Ravenous Fig

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Silky Cauliflower Soup with Parmesan Crisps

[caption id="attachment_581" align="aligncenter" width="545" caption="Look for firm, creamy-white florets that are tight and without brown speckles."][/caption]

For the first time in weeks, Vance and I have gotten to go to our Saturday farmer's market. It's one of those farmer's markets that's open year-round and serves fruits and veggies that could be from anywhere (most are not from within 100 miles). But we have to go to get our bagel fix from Davis Bakery (which has since been sold and will never be the same but we try not to think about that too much). Anyway, I consider it a bit of a personal challenge whenever we go to find something local to take home.

This week, it was cauliflower. Cauliflower's one of those things that's a bit of a blank canvas. You can roast it, eat it raw, cut it like steak and smother it in tomato sauce, turn it into low-carb mashed potatoes, or whazz it up into a luscious, creamy soup. Today, as part of our monthly Fancy Feast, I decided to do the latter.

[caption id="attachment_582" align="aligncenter" width="545" caption="The finished soup and parmesan tuile."][/caption]

This was served among five other dishes in a tapas style spread, all but one of which were total winners (if you're lucky, I'll be disciplined enough to get them all posted to the blog!) Somehow this simple, fast soup made it to the top of Vance's list — the top two of mine. And now that I know how simple and delicious it is, it'll be appearing on our menu just about as often as I can snag some local cauliflower from the market.

Silky Cauliflower Soup with Parmesan Crisps

This recipe is David Lieberman's, but it's likely to make it into next year's cookbook in some form or fashion. It's dead easy to make if you have an immersion blender. Use caution if you're planning to throw it all in a blender!


For the soup:

  • 1 head cauliflower
  • 2 tablespoons extra-virgin olive oil
  • 1 small onion, chopped
  • 2 cloves garlic, minced
  • 1 quart low-sodium chicken stock
  • 1/2 cup finely grated Parmesan
  • Salt and freshly ground black pepper

For the parmesan crisps:

  • 1 cup shredded Parmesan
  • Chopped chives, for garnish


Preheat the oven to 350° F.

Prepare the soup. Remove the leaves and thick core from the cauliflower, coarsely chop, and reserve. Heat the olive oil in a large saucepan or soup pot over medium heat and add the onion and garlic. Cook until softened, but not browned, about 5 minutes. Add the cauliflower and stock and bring to a boil. Reduce the heat to a simmer, cover, and cook until the cauliflower is very soft and falling apart, about 15 minutes. Remove from heat and, using a hand held immersion blender, puree the soup, or puree in small batches in a blender* and return it to the pot. Add the Parmesan and stir until smooth.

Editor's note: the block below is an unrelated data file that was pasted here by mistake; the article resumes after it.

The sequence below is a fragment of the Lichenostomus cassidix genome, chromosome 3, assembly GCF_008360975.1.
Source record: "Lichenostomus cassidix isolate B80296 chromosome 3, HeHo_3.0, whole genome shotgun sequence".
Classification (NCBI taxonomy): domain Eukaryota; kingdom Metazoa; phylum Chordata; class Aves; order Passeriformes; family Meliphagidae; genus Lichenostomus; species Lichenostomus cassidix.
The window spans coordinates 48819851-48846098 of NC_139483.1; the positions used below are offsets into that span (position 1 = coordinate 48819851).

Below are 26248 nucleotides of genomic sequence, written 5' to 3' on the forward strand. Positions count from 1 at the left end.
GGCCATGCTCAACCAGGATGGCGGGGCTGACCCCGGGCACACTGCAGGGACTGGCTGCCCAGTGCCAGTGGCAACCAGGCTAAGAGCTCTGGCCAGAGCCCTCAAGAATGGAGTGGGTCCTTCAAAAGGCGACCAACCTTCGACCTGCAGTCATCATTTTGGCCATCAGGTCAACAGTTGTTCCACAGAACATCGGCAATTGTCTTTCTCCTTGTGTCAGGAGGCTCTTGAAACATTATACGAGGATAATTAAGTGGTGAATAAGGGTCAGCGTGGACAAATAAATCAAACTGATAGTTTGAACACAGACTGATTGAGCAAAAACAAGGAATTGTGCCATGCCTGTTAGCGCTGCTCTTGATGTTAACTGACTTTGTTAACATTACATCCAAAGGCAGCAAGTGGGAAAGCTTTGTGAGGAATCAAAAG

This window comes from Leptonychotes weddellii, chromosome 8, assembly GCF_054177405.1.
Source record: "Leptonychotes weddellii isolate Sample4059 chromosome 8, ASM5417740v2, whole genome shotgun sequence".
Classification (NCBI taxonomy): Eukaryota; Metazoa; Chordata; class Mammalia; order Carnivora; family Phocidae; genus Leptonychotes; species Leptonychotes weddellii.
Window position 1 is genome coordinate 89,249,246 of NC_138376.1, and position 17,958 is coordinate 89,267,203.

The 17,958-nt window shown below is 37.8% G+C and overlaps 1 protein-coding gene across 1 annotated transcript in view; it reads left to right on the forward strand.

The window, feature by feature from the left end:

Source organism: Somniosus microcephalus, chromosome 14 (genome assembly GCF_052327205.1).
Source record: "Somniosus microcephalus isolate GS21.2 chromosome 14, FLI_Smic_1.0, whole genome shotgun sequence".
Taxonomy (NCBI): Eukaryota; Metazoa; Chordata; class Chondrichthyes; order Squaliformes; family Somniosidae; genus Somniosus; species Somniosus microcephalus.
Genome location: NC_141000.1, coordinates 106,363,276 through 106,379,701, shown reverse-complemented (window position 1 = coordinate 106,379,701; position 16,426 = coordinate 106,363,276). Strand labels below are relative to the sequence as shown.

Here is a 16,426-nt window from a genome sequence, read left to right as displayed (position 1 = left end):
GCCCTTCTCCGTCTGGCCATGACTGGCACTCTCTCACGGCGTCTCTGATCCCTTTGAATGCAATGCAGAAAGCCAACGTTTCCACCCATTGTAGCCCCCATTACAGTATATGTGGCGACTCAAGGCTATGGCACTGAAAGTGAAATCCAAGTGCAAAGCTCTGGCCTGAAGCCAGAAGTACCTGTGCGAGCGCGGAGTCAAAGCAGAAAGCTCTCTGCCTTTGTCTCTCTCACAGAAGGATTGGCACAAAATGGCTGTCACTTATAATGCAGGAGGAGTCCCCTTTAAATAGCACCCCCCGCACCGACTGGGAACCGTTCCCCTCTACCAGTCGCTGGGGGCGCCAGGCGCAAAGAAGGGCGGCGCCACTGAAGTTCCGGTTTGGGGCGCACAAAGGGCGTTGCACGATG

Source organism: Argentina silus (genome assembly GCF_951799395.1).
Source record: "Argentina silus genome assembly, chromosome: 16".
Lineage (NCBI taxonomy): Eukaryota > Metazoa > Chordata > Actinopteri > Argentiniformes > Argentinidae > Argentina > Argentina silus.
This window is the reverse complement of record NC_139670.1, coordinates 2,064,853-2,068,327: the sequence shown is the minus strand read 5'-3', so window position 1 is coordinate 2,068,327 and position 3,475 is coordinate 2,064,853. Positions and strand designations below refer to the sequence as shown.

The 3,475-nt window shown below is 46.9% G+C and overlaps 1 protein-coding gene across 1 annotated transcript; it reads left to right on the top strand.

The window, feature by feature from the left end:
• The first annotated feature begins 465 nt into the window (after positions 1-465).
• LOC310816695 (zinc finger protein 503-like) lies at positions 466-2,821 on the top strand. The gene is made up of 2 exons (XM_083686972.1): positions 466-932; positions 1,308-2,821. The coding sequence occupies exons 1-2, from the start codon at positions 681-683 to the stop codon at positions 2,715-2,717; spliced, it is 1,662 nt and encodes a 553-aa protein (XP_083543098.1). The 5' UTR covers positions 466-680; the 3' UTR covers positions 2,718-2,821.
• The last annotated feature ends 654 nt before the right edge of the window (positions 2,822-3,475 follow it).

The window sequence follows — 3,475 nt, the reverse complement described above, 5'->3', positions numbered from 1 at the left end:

Fried Polenta Cakes with Chipotle Corn Salsa

Fried Polenta Cakes with Chipotle Salsa

Each Monday night Vance and I spend the evening with a quirky community of believers in one of our homes here in the city; I call it a house church, some call it a "LIFE" community. Whatever the name, we start each evening off with some good eats.

Tonight's main dish was a taco salad, brought by another group member, and this hearty side ended up being the perfect wingman. It's a crisp polenta cake with a smoky chipotle salsa draped over the top — crunchy and warm with as much kick as you like. And it was a great excuse to feature the local corn we'd picked up from the co-op last week.

This one takes a bit of careful planning, as the polenta needs to set in the refrigerator for a couple of hours, but it's a definite crowd-pleaser that would appeal to a wide range of tastes.

Fried Polenta Cakes with Chipotle Corn Salsa

Fried polenta adapted from Giada De Laurentiis's Fried Polenta Cakes. Nobody but myself to blame for the salsa. :)


  • 6 cups water
  • 2 teaspoons salt
  • 1 teaspoon smoked paprika
  • 1 ¾ cups yellow cornmeal
  • 3 tablespoons unsalted organic butter
  • 2 cups olive oil, for frying
  • ½ a 7 ounce can of Chipotle peppers in adobo
  • 1 barely ripe organic tomato, cut into small dice
  • 4 tablespoons finely diced red onion
  • 2 ears of corn, husks removed
  • 3 tablespoons olive oil
  • (optional) Your favorite smoked salt
  • (optional) Sour cream

Polenta Preparation

Start this about 2 ½ hours ahead of time. Bring 6 cups of water to a boil in a large, heavy saucepan. Add 2 teaspoons of salt. Gradually whisk in the cornmeal. Reduce the heat to low and cook until the mixture thickens and the cornmeal is tender, stirring often, about 15 minutes. Turn off the heat. Add the butter and smoked paprika, and stir until melted.

Lightly oil an 11 by 7-inch baking dish. Transfer the hot polenta to the prepared dish, spreading evenly to ½ inch thick. Refrigerate until cold and firm, about 2 hours.

Salsa Preparation

Brush two ears of corn with the 3 tbsp of olive oil; season with salt and pepper. Place the corn on the grill over high heat (you could also do this in a cast iron grill pan in the kitchen if you prefer). Baste with the olive oil and turn occasionally until nice grill marks develop (about 10 minutes). Cut the kernels from the cob and transfer to a small bowl.

Load half of the 7 oz can of chipotle peppers in adobo sauce into a small food processor. Pulse until finely minced, scraping down sides as needed. Add about half of the minced peppers to the bowl with the corn (reserve the rest to adjust the heat to your taste).

Add the diced red onion and tomato, and a pinch of smoked salt (sea salt would be just as nice) to the bowl with the corn; stir. Taste and add more of the

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